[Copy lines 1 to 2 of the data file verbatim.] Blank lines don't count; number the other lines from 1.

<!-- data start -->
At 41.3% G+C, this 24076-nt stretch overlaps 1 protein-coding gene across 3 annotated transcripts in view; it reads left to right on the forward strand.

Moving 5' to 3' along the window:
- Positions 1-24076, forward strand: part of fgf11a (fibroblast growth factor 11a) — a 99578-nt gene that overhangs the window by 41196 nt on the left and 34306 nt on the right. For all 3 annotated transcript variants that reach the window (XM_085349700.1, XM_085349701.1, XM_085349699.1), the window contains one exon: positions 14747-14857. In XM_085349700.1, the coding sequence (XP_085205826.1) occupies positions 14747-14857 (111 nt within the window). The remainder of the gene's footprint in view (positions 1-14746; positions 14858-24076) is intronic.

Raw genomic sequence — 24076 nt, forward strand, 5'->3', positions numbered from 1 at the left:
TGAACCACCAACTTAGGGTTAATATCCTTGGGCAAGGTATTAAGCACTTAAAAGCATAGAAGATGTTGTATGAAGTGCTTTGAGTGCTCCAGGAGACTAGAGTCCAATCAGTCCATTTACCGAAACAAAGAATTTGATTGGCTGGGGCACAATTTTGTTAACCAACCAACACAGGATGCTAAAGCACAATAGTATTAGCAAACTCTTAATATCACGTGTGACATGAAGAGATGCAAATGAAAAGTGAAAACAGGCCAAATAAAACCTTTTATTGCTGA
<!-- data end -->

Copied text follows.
At 41.3% G+C, this 24076-nt stretch overlaps 1 protein-coding gene across 3 annotated transcripts in view; it reads left to right on the forward strand.

Moving 5' to 3' along the window: